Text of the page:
Not as accurate as a properly maintained Tipping Bucket, but a better choice for many applications.
We do not guarantee or specify an accuracy for the RG-11, but these are the results we have seen for our three testing stations:
Cumulative Error for the three stations: -10% to -28%
Standard Deviation of error for each rain event: 36%
The standard deviation means that roughly 2/3 of the time the RG-11 will be within 36% of the tipping bucket. Much of the time the RG will read close to the tipping bucket, but outlier events can be significantly off.
Data taken between October 2011 and November 2012. Software revision – 12 (current is 16, but does not change accuracy). Units for testing range between new and three years of weathering and wear, including tests with intentionally scuffed / excessively worn units.
Snow melt is not included in the totals. Percent error for rain events is for events over 0.02" accumulation. (Tipping bucket does not register below about 0.02")
There is not a clear correlation of any readily measurable parameter. The biggest factor is surface condition.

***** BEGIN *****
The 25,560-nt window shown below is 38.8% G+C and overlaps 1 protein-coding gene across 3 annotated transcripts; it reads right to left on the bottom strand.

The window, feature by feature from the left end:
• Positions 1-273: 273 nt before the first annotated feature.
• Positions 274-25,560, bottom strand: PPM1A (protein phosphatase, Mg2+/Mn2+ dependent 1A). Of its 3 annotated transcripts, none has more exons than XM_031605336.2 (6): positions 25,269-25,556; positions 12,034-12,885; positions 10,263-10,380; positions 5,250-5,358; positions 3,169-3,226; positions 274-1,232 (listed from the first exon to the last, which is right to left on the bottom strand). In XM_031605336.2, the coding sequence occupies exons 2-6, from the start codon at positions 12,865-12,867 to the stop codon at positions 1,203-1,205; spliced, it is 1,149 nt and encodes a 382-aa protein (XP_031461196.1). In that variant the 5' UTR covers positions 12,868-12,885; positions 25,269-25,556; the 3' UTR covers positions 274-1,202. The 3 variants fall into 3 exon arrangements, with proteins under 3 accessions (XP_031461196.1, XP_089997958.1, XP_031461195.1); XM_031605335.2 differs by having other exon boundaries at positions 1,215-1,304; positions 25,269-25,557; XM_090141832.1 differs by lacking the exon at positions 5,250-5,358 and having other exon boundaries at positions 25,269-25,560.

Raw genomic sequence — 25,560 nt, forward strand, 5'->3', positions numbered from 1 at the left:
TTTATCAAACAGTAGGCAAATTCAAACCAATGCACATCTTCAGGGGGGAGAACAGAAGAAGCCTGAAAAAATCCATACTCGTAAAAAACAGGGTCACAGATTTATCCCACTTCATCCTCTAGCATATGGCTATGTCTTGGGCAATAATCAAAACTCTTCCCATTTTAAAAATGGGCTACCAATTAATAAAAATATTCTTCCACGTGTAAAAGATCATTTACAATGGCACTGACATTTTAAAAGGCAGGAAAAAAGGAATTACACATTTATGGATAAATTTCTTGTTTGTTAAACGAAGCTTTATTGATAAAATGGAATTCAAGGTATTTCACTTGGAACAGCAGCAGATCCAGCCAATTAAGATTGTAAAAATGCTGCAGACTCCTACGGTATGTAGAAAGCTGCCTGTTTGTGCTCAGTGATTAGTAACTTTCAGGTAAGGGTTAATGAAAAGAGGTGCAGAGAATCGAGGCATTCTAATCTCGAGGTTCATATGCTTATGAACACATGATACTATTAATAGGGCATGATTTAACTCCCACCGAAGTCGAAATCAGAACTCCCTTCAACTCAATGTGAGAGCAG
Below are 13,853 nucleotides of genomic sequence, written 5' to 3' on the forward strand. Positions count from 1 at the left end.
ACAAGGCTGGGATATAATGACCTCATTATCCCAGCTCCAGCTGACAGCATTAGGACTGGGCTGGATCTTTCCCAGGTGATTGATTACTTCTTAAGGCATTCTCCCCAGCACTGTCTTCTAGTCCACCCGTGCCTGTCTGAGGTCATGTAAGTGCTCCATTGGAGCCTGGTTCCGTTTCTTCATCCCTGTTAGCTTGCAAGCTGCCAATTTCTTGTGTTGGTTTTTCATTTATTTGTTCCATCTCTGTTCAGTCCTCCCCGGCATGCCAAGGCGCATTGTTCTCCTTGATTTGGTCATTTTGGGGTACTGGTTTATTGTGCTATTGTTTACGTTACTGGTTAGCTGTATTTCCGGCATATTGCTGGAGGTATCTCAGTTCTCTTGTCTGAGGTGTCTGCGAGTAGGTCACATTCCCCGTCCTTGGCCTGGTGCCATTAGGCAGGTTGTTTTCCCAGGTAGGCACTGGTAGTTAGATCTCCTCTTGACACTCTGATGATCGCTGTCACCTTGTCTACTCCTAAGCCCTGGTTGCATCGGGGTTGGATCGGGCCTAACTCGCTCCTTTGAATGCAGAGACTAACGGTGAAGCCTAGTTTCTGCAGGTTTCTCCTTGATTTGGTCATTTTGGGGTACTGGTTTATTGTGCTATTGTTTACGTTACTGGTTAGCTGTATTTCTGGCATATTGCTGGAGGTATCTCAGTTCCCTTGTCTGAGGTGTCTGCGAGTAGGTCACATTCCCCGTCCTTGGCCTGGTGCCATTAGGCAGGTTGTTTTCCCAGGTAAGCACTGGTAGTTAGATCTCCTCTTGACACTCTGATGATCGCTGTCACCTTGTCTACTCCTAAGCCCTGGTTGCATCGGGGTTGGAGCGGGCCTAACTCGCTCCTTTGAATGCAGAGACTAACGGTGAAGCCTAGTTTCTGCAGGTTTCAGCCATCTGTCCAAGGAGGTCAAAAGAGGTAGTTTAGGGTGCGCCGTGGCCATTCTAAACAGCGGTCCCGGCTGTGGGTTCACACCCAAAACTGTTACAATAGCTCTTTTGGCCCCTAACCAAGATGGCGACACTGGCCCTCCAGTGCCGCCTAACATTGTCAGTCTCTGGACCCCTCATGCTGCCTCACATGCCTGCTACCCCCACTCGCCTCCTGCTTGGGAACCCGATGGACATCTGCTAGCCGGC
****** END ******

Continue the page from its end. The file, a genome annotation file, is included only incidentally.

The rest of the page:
A few notes:
- The RG-11 is great for qualitative measurements versus quantitative, i.e. you’ll know when there’s a heavy rain rather than a light mist but not an exact amount of rain.
- A tipping bucket will typically miss the first couple of hundreds of an inch of rain as the collecting funnel fills. The RG-11 starts totalizing right away, and is thus more accurate than a tipping bucket for small rainfall accumulations..
- If the tipping bucket mechanism gets stuck for any reason, the tipping bucket will not read at all. If the tipping bucket becomes clogged it may not read. The RG-11 is more accurate in these conditions.
- The RG-11 will generally not detect snow. A tipping bucket will read the snow after it melts.
- We know of no above-freezing condition that will cause the RG-11 to fail to detect rain.
- We know of no dry condition that will cause the RG-11 to falsely indicate rain.
The RG-11 is a great choice for:
- Applications where maintenance is difficult
- Marine or mobile rain sensing, where motion would make a tipping bucket not work.
- Sensing very small amounts of rain for data gathering and correlating to other factors
- Use in conjunction with tipping buckets to extend the range to small amounts, or for increased system reliability.
- Qualitative data gathering for applications such as erosion monitoring.
- Input for an irrigation system.
- input for process control.
The above graph show the rainfall accumulation of an RG-11 (green line) and a reference tipping bucket (red line), during a rainstorm at our headquarters in Minnesota on October 22, 2010.